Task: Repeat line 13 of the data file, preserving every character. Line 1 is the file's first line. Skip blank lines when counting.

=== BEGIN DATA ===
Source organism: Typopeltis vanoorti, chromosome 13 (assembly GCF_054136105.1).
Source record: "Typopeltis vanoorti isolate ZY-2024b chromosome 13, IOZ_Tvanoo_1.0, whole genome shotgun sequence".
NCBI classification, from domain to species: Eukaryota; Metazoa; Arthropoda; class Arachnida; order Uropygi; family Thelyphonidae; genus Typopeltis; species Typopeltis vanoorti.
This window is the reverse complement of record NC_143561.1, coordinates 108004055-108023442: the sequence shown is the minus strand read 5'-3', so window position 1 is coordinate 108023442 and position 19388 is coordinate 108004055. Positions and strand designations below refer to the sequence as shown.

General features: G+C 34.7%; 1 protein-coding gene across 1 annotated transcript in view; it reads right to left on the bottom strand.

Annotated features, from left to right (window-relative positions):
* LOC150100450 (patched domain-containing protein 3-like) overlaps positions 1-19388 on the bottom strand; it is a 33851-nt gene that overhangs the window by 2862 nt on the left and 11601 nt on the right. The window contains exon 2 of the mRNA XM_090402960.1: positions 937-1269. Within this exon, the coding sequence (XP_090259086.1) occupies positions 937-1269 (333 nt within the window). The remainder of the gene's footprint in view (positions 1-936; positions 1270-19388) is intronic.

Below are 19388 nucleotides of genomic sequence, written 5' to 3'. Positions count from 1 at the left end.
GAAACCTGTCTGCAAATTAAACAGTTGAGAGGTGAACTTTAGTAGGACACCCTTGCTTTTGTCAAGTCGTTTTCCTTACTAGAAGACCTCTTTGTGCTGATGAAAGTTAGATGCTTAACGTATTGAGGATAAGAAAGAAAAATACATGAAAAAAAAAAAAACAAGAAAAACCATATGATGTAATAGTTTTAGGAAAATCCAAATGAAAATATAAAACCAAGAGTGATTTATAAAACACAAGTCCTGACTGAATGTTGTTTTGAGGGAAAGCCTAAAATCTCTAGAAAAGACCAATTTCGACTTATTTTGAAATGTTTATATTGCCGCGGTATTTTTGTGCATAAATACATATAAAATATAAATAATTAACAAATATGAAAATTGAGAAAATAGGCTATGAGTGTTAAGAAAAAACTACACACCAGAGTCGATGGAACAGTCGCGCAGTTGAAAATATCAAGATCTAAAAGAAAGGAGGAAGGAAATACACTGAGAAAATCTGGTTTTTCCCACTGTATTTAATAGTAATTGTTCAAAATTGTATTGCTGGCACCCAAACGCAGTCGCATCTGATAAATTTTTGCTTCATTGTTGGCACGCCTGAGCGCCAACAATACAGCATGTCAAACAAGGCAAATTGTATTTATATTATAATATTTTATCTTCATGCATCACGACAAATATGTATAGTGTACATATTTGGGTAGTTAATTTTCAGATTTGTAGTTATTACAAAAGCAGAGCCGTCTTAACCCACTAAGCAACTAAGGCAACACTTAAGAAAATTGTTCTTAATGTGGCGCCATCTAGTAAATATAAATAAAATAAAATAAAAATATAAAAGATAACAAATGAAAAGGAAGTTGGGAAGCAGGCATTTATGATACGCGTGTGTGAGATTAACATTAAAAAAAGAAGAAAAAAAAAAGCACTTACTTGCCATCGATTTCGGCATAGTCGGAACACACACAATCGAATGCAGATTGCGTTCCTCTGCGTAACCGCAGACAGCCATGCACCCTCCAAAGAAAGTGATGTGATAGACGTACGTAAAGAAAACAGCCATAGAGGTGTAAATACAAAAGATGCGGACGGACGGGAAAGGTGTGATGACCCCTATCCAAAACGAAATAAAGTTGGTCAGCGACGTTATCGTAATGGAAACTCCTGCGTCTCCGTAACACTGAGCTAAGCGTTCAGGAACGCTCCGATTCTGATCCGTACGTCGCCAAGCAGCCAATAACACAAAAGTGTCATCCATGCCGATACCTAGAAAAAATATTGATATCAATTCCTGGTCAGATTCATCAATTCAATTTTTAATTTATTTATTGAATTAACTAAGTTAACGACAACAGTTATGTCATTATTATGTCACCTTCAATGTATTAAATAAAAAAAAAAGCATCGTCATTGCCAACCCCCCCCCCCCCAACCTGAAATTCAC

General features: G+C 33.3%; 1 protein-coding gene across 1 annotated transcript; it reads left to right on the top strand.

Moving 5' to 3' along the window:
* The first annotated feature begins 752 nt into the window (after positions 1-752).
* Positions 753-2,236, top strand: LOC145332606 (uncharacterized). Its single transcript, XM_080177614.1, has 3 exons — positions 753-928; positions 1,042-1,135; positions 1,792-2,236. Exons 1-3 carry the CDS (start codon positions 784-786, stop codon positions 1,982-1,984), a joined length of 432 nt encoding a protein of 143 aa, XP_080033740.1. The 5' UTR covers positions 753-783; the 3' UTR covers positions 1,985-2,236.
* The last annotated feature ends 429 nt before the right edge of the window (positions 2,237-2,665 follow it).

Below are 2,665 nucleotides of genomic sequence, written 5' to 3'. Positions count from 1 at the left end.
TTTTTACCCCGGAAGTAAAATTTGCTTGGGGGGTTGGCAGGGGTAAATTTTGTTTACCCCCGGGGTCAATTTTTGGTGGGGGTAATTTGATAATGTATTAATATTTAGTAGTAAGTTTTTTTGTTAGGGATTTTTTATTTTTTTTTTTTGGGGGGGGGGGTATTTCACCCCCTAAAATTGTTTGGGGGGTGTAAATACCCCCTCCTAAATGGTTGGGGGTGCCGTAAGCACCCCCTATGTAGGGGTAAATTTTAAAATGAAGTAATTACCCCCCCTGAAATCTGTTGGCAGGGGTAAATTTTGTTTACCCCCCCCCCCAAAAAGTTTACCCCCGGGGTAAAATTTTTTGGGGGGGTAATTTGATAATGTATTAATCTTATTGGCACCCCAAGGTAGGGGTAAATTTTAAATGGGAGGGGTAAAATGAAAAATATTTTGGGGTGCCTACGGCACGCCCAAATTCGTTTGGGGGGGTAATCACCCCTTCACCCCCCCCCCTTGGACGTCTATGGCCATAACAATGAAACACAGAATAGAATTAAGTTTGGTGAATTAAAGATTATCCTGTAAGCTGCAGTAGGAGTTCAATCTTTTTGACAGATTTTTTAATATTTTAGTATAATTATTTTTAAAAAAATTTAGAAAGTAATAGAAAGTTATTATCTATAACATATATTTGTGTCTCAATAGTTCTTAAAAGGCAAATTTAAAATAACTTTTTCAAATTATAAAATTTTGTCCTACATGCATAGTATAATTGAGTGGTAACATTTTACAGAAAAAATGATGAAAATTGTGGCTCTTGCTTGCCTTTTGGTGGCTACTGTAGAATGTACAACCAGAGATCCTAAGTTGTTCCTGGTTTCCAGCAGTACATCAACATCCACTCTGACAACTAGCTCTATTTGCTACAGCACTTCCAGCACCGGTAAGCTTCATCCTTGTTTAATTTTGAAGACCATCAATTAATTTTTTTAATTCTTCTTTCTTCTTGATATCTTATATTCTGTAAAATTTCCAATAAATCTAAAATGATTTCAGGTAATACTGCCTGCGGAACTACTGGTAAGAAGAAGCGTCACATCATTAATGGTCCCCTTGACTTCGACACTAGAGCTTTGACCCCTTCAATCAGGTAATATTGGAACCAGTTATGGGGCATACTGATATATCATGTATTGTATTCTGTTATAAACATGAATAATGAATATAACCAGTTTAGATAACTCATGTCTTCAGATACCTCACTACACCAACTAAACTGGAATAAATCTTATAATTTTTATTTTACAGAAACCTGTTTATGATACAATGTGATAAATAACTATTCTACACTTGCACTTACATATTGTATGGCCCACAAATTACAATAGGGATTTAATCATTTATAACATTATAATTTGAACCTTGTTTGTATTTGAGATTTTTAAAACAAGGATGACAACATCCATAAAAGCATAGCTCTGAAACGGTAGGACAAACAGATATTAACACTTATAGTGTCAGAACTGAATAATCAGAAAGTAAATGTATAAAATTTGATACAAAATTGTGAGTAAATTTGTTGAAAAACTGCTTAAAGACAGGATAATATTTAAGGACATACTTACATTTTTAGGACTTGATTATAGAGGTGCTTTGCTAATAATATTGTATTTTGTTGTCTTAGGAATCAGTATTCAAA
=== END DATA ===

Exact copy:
* Positions 753-2,236, top strand: LOC145332606 (uncharacterized). Its single transcript, XM_080177614.1, has 3 exons — positions 753-928; positions 1,042-1,135; positions 1,792-2,236. Exons 1-3 carry the CDS (start codon positions 784-786, stop codon positions 1,982-1,984), a joined length of 432 nt encoding a protein of 143 aa, XP_080033740.1. The 5' UTR covers positions 753-783; the 3' UTR covers positions 1,985-2,236.